Tests are something that most children dread but, unfortunately, they are just a part of our education system that everyone has to go through. The best way to combat nerves for any test is to firstly ensure that we teach kids to have the right attitude towards them. This involves understanding their importance but simultaneously, they should not be shamed if they don’t perform amazingly; it’s simply about trying their best. When a sense of competition is invoked, or a sense of shame is pushed onto anyone who doesn’t perform well, this is when tests and the stress surrounding them can begin to affect mental health.
Understanding standardised school tests is crucial, so here are some key bits of information and advice about them.
Why Standardised School Tests Are Important
Firstly, we must understand why standardised school tests are important in the first place. So, the CAT4, short for Cognitive Abilities Tests, are slightly different to most other tests that students will take during their school life, in that they aren’t based on academic skills or what they have learnt; it is based more on the way that their brain works. Some of the tests are visual, some are about listening, and others are more logic based. By carrying out these kinds of tests, teachers are able to look at the results that different pupils get and analyse how they may learn best, or how their brain responds to different stimuli.
While these tests cannot be revised for in the same way that an academic test can be, there are ways you can practice for them – most effectively through doing mock versions of the tests. This will give you a helpful insight into which kinds of skills are involved so it won’t come as too much of a shock when you do the real thing.
Understanding That Tests Are in Place to Help Pupils
People often question the reasoning behind tests, particularly with cognitive ability tests, which have a purpose that is often hard to grasp. However, these tests are all in place to help pupils with their learning and to allow them to learn more effectively. By testing students purely on their academic capability, this neglects a whole part of learning which is so important – the role of logic. While some people may not be able to do scientific studying very effectively, the same people may be really good at recognising visual patterns, and both skills are really important.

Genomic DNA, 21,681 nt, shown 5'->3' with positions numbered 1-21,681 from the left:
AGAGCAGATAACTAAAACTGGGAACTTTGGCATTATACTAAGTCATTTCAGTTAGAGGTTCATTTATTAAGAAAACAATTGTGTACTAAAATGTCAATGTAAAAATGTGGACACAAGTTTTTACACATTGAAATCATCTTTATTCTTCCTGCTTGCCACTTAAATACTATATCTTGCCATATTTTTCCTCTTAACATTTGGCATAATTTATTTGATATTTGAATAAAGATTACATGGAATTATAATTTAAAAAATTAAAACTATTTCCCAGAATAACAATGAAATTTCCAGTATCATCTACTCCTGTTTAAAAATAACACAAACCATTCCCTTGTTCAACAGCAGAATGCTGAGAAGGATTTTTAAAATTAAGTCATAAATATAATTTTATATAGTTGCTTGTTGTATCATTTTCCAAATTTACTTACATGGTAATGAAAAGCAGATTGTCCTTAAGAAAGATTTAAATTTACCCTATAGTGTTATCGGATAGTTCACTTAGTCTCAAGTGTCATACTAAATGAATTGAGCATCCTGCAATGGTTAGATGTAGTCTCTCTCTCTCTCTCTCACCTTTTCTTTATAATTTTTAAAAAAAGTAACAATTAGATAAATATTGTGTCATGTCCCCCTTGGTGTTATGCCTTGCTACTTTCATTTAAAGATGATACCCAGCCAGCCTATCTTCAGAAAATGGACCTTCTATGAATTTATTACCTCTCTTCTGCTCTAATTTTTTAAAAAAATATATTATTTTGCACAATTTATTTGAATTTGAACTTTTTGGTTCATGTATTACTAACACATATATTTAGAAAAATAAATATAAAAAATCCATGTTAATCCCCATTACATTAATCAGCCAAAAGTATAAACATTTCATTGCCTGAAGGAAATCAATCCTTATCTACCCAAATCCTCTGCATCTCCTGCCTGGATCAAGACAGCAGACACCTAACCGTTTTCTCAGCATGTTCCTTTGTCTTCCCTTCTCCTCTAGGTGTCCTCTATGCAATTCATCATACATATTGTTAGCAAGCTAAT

Why You Shouldn’t Over-Stress
Trying not to over-stress can be easier said than done, and this is why we must encourage students to have a healthy attitude towards tests. With Cognitive Abilities Tests, the outcome is largely dependent on the way your brain works, so we cannot be too harsh on pupils who find it hard to grasp. They are quite reliant on concentration levels, and being overly stressed out can induce a feeling of panic, which often prevents pupils from using their attention effectively. The best thing to do is make sure your children get enough rest and eat enough healthy foods beforehand to ensure they are in the best physical state.
Standardised School Tests are really great alongside academic tests to look at multiple aspects of a student’s personality or brain. No two students are the same in their thought processes or their way of learning, so having tests like these is really important to allow teachers to focus on the various ways of learning. They are also very useful in developing general life skills, such as learning new material or picking up new skills, which will benefit students both inside and outside of schools.